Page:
You know how when you hear a certain word over and over again, you get tired of hearing it, even if it is important. For the Jewish community, and other communities around the globe, it seems that SECURITY has become that word. In fact, it feels like it is the word Jewish institutions have been thinking about the most over the past 6-9 months. Since the topic of security does seem to be on everyone’s mind, we felt it was important to share with you an article about security and how our community organizations are addressing this major concern in this issue of Jlife.
Security has always been a priority for Jewish organizations. However, following the tragic shootings in Pittsburgh and in Poway, it has become ever more evident of the need for our community organizations to not only re-examine their security plans but implement and update new ones.
I recently attended a security gathering sponsored by the ADL and the FBI to help local law-enforcement better understand these new risks. The information shared information gathered as part of the ADL’s annual audit, was both fascinating and disturbing. Not only are incidents of both physical altercations and anti-Semitic attacks significantly on the rise, but they are at levels never before seen in the over 45 years the ADL has conducted this type of report.
What we have witnessed following the recent shootings and attacks has not only impacted the Jewish community. It is now common to see security guards outside of some churches, mosques, and other houses of worship as the Jewish community is not the only one facing these issues.
One of the biggest challenges that the Jewish community is grappling with is the idea of whether we can continue to make our organizations open and welcoming, while at the same time making sure that people feel safe when they walk through the doors. This is a very important balance and is not being taken lightly. I can assure you that organizations are working hard to develop and strategize ways to consider this and address it.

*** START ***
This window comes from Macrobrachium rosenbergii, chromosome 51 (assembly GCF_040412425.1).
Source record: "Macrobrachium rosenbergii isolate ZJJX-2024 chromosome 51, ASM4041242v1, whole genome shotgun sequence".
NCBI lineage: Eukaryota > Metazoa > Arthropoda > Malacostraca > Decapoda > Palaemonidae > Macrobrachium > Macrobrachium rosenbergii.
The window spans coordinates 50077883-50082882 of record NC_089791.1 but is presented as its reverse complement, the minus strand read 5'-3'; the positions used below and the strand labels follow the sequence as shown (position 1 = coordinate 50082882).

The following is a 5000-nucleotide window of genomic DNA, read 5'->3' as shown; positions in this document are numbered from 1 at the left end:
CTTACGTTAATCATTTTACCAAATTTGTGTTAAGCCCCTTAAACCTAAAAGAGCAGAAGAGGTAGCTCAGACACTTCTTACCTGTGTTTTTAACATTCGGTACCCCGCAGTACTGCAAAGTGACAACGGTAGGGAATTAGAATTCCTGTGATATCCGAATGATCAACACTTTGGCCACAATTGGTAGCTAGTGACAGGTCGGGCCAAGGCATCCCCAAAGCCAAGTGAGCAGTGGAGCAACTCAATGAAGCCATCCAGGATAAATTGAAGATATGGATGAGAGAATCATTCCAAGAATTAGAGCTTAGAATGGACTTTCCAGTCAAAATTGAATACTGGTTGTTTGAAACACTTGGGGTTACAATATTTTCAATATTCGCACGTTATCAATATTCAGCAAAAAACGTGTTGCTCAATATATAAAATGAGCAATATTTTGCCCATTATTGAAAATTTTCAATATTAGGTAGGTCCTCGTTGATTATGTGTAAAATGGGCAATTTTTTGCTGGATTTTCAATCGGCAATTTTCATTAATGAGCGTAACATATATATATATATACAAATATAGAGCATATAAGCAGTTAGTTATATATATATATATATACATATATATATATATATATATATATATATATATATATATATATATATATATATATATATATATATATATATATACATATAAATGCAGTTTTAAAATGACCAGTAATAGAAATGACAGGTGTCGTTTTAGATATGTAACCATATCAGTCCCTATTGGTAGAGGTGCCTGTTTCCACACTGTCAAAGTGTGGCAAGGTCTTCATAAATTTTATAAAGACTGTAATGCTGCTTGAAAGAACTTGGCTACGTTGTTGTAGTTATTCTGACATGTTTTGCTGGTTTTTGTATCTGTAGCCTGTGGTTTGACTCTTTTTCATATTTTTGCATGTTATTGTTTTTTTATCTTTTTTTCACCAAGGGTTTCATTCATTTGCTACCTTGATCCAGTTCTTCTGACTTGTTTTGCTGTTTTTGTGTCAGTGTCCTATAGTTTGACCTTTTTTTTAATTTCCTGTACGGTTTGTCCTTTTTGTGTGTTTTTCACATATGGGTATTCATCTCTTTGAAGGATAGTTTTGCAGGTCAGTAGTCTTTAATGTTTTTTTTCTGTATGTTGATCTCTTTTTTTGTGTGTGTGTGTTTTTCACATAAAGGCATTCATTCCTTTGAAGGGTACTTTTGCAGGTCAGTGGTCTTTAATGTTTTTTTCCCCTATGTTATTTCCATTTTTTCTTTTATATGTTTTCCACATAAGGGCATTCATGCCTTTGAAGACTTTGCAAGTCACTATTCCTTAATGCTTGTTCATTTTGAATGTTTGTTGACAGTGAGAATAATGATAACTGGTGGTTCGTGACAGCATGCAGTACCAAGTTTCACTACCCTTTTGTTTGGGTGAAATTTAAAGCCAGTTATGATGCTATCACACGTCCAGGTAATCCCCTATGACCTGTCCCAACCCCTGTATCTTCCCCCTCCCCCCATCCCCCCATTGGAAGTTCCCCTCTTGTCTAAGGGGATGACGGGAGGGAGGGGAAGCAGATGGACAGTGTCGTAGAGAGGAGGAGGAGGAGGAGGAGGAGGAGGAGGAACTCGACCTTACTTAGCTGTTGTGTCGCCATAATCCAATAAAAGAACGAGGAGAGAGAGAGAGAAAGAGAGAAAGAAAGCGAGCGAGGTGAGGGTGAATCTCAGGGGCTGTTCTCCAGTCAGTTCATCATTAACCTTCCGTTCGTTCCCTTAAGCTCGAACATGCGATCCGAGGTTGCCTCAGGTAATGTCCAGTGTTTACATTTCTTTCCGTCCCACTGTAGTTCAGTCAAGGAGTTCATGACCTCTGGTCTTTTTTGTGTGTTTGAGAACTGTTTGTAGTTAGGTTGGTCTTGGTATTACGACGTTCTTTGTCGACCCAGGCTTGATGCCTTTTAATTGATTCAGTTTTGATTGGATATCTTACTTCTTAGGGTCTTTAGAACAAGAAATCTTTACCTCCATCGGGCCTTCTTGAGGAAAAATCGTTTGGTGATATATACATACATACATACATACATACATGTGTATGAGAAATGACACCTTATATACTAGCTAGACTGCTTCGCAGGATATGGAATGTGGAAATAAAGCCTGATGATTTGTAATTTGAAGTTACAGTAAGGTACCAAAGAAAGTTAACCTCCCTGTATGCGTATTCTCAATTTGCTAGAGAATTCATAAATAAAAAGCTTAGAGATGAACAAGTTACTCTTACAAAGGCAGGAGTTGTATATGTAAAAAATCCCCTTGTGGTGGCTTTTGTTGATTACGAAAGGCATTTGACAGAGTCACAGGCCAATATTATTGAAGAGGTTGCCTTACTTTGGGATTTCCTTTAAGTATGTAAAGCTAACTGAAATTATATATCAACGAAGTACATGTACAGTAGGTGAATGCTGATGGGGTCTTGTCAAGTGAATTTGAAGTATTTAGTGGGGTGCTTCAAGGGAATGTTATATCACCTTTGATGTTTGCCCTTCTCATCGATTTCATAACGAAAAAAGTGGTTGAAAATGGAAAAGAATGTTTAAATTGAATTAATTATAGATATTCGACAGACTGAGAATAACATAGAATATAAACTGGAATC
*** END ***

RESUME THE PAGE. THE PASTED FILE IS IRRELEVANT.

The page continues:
In a similar way that airport security was ramped up, following 9/11, our synagogues and Jewish institutions are going to have to figure out what needs to be done to keep people safe.
The Jewish community is now facing the reality of a “new normal”. It is this new normal that we are going to have to come to terms with. We do not need to like it or be okay with it. In fact, it is perfectly normal for us to be saddened and afraid that we are facing it, and it will take some time to get used to it. However, we do need to accept it and understand it is here to stay. This does not preclude us from taking necessary actions and steps to ensure the safety of our community members within the Jewish community, on the contrary. It is something not only each of our organizations responsibilities, as well as our own, to do what we can to help. Because after all…it is here to stay.
This is why the Jewish Federation coordinated a security training back in December for our community’s organizational leadership to come together and learn from one another. And we will continue to provide resources and support to not only our community organizations but also to the community as a whole to help all of us be better prepared.
And remember, although it took us all a little while to get used to the TSA, I think it is safe to assume that we are now used to it and it feels like it has been around for more than 18 years. I am sure that sometime soon, we will feel the same away when we see security or security measures at our Jewish organizations.
JASON MOSS IS executive director of the Jewish Federation of the GREATER san gabriel and pomona valleys.